“Are we still doing pancakes tomorrow!?”
For readers looking for the solicited story about Jessica dealing with the deaths of her friends, this issue isn’t that story. Instead writer Sam Humphries takes this one-off single issue to give readers a “day in a life” tale that spends the bulk of the story inside of Jessica’s mind as she wrestles with a condition which is very real for many people around us. While I wouldn’t call the story a good Green Lantern story I would say that it’s a very good character study that goes beyond being a regular comic book. By that I mean that it’s something that transcends being your regular escapist fiction to be a very real human story which, in my opinion, could be used by people who suffer from anxiety to help those around them better understand the challenges they face. From that perspective this issue really succeeds. I know first hand how hard it is for loved ones to understand the struggles you face because they have no frame of reference. I’ve talked a little on the Podcast of Oa about my own birth defect and I can tell you that, even after over thirty years together, my wife still doesn’t really understand what I go through. For someone who suffers from this mental condition this issue could very well provide the first real glimpse into what their life is like to their loved ones.
That said this issue is a good jumping on point for new readers and, quite honestly, the series would have greatly benefited from having a story like this much earlier in the run. One positive about waiting until now is that the timing makes the evolution of the dynamic between Cruz and Simon Baz feel very organic. The Simon who struggles to find a way to support Jessica is a far cry from the one that didn’t find the value in having a partner. Simon still feels more like a supporting character in his own book at this point which is something that Humphries needs to do a better job with. He’s really given a very disproportionate amount of attention to Jessica thus far which hassn’t served Baz well at all.
Even though the character work in the issue is very good, there are a couple things that continue to plague Humphries’ scripts. One thing that pops up this issue is the habit Humphries has of making it look like Jessica’s doing something super amazing when it’s really pretty average for a superhero. This time around Jessica manages to use her ring to stop a submarine that’s flying through the air. No small feat to be certain, but Humphries completely oversells it with the reactions of Superman and Wonder Woman and then underscores it by having Jessica think to herself that she showed Superman up. It almost read like the two veteran heroes were being patronizing to Jessica as if patting her on the head to boost her ego like you might a child.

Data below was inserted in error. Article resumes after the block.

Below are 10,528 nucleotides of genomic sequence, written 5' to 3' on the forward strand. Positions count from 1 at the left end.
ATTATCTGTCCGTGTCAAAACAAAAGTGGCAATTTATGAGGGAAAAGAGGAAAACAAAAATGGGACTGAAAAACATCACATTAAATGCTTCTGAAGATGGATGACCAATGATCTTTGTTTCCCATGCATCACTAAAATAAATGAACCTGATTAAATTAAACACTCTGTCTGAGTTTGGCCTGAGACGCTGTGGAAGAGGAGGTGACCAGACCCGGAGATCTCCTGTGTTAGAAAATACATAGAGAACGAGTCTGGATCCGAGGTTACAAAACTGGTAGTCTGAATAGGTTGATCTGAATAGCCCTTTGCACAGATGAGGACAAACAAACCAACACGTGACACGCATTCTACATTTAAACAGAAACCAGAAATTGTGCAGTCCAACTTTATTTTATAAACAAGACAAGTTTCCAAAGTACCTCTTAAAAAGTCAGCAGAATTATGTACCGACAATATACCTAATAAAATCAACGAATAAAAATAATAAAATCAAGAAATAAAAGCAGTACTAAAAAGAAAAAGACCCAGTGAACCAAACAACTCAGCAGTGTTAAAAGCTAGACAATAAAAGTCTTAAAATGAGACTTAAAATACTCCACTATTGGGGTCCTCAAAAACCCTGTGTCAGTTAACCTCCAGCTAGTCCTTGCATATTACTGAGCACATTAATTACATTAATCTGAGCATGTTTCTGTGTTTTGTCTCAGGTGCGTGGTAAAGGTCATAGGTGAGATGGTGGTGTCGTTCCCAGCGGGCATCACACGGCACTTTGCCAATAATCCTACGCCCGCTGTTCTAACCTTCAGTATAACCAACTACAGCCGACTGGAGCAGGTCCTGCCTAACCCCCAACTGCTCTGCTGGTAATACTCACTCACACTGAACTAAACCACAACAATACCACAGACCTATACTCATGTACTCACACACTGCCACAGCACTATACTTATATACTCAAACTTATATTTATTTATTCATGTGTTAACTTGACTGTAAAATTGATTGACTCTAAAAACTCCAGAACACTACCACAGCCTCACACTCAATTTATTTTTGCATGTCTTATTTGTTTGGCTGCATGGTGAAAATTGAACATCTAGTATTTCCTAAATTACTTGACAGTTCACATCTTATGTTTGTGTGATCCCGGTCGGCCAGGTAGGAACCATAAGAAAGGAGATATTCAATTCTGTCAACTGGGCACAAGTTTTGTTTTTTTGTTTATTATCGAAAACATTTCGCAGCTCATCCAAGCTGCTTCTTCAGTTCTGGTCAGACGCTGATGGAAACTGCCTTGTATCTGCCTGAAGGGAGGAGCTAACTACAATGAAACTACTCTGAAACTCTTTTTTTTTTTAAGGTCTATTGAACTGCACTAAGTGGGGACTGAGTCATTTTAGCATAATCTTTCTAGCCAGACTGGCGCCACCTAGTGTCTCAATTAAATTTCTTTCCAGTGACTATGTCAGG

It’s also hard to see the Green Lanterns fighting a giant monster so skillfully in the opening pages only to see them perform like complete newbies when faced with a normal human brandishing spurs and a six shooter later on in the issue. These kinds of moments, and the one where Batman asks for help near the end of this issue, seem very forced and contrived which takes away from Humphries stronger suit, characterization.
Regardless the issue serves its purpose in helping the reader understand Jessica better and it’s a chance for the reader to catch a breath before plunging into the next adventure. With books seeming to move from one big story to another without the characters having time to catch their breath Humphries wisely gives the Green Lanterns and the reader a respite. Some comics fans don’t like the idea but as far as I’m concerned series benefit by building in time to make sure we see the humanity of the characters shine through more clearly than they might when in the thick of a world threatening crisis. One odd omission is in not showing Rami/Volthoom at all this issue given his new found importance.
Miguel Mendonca handles the pencil work and he does a wonderful job conveying emotions through the characters facial expressions. Worth noting is the one page spread where Mendonca provides a visual representation of Jessica’s panic attack and the sincerity in Simon’s face as has a heart to heart conversation over pancakes late in the issue. The ongoing magic disappearing gun is still an issue that seems will never go away so long as the creators insist on Simon Baz toting around.
Green Lanterns #15 is an example of what the comics medium can be when it tackles social issues. While not a great Green Lantern story per se the issue admirably succeeds in taking readers inside a very real problem shared by many of our fellow beings. Share this issue with someone you know who struggles with anxiety issues and have your own conversation over a pile of pancakes. Eight out of ten lanterns.